The southwestern corner of the country is home to some quality mid-major basketball, and this portion of our rankings is proof. The top two teams in the WAC, New Mexico State and Grand Canyon, fall in here and will face each other twice this season in two sure-to-be-epic battles.
Speaking of conference rivals, there’s Yale and Harvard as well. Both are included in today’s video and both have legit arguments to be the preseason favorite in the Ivy League.
20. Yale Bulldogs
Last Year: 18-11 (9-5), no postseason
Key Returnees: Alex Copeland (Jr., G), Makai Mason (Sr., G), Miye Oni (So. G), Blake Reynolds (Jr., F), Jordan Bruner (So., F), Trey Phils (Jr., G)
Key Losses: Sam Downey, Anthony Dallier
Key Additions: Paul Atkinson (Fr., F), Azar Swain (Fr., G), Jalen Gabbidon (Fr., G), Jameel Alausa (Fr., F), Wyatt Yess (Fr., F)
You try picking the Ivy this year. With little separation between Yale, Harvard, and Princeton, the Bulldogs land at No. 20 in our rankings despite having serious NCAA Tournament potential. It all starts with Mason’s return. The senior stud sat out all of last year after suffering an injury in a preseason scrimmage, but is an early favorite for Ivy League player of the year after averaging 16.0 points per game two seasons ago. Throw Mason into the mix on a team that returns Copeland and Oni (12.9 ppg a piece) and you’d be hard pressed to find a better mid-major backcourt. Expect a healthy Bruner and Reynolds to hold down the forward spots while newcomers Atkinson and Yess see immediate minutes.
Last Year: 19-14 (9-9), no postseason
Key Returnees: Trey Kell (Sr., G), Jeremy Hemsley (Jr., G), Malik Pope (Sr., F), Montaque Gill-Caesar (Jr., G), Max Montana (Jr., F)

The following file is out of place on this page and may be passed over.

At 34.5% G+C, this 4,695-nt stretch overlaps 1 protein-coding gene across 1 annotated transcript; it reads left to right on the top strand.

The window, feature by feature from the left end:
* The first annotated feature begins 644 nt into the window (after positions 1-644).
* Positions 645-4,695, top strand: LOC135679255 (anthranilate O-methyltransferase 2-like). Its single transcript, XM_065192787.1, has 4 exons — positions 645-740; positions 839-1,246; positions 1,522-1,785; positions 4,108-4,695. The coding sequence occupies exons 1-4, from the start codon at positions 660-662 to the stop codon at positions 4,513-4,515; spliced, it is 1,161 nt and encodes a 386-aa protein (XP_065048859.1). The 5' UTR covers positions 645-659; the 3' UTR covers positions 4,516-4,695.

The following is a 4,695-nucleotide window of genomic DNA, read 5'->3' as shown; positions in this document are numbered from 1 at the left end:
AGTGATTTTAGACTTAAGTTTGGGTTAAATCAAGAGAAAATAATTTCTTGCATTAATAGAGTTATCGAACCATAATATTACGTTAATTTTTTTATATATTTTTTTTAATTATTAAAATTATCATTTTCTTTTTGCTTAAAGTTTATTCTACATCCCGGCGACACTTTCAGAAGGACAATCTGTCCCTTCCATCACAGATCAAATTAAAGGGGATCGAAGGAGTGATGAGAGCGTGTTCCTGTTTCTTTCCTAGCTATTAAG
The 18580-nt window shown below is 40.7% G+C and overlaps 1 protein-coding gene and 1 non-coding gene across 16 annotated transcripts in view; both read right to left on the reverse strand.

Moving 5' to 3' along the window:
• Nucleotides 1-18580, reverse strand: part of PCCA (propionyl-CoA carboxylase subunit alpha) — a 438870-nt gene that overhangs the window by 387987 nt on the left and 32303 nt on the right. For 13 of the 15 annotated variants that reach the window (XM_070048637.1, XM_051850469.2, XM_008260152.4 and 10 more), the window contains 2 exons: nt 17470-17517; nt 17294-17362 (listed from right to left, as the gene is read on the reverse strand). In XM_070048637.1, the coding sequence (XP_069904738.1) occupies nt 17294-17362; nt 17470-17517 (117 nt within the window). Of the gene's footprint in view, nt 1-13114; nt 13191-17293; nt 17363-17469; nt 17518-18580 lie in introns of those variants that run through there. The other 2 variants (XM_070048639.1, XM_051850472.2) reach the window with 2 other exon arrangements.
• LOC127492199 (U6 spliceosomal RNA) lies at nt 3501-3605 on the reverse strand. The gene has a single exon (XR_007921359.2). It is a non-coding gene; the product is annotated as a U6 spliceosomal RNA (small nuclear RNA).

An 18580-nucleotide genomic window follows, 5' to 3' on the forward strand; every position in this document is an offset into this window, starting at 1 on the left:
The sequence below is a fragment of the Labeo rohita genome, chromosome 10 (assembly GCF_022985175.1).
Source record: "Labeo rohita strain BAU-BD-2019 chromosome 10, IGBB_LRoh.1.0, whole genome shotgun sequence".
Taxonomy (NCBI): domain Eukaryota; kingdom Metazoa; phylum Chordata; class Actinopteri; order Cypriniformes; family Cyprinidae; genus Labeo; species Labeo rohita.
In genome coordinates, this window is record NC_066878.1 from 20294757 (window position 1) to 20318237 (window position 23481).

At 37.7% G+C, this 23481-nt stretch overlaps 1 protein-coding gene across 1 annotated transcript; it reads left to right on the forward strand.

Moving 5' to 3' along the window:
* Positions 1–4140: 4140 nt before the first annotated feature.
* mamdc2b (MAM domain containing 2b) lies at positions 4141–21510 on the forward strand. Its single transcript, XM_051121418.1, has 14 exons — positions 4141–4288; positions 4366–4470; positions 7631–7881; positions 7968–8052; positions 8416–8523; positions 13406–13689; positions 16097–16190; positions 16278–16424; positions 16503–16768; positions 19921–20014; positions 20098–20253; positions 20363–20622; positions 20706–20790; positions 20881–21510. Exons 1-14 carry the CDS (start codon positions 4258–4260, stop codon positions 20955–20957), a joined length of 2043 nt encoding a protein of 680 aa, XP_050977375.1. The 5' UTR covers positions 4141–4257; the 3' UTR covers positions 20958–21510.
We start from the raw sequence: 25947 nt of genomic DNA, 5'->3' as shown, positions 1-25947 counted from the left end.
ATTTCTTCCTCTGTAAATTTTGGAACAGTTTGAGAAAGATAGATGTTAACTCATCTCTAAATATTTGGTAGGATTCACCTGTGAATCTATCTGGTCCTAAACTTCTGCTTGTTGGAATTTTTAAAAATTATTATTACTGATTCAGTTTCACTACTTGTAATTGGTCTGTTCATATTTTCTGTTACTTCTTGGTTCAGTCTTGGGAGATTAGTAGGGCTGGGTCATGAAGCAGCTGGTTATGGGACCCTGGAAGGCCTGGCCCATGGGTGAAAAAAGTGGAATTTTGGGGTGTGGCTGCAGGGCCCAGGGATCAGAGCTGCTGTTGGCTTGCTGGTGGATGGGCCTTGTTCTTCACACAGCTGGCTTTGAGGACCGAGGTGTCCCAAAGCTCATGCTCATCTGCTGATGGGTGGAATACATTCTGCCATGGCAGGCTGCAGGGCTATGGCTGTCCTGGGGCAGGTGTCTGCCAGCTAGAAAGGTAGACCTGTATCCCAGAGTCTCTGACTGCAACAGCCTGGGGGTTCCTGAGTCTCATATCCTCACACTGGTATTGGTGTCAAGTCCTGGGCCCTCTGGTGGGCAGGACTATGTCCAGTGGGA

Key Losses: Zylan Cheatham, Dakari Allen, Matt Shrigley
Key Additions: Kameron Rooks (Sr., C), Jordan Schakel (Fr., G), Adam Seiko (Fr., G), Matt Mitchell (Fr., F), Devin Watson (Jr., G)
Not seeing Steve Fisher on the San Diego State sideline is going to take some getting used to, but Brian Dutcher isn’t exactly a newcomer. While this will be his first season as head coach of the Aztecs, he has been an assistant there for the past 18. And returning with him is a group that should challenge for the Mountain West title after an uncharacteristic down year in 2016-17. Kell and Hemsley were the Aztecs’ two leading scorers last year, while Pope was the second-best rebounder on the team. Welcome grad transfer Rooks and the finally eligible Watson and Montana to the fold, and San Diego State has as much talent as anybody in the conference. Nevada will be the trendy pick in the Mountain West, but the Aztecs might be the most complete team.
Last Year: 28-6 (11-3), lost to Baylor in NCAA Tournament First Round
Key Returnees: Sidy N’Dir (Jr., G), Eli Chuha (Jr., F), Jemerrio Jones (Sr., F), Johnathon Wilkins (Sr., F), Joe Garza (Sr., G)
Key Losses: Ian Baker, Braxton Huggins, Matt Taylor, Jermaine Haley, Tanveer Bhullar
Key Additions: A.J. Harris (So., G), Zach Lofton (Sr., G), Gabe Hadley (Fr., G), Kortrijk Miles (Fr., G), Johnny McCants (Fr., F), Leston Gordon (Jr., C)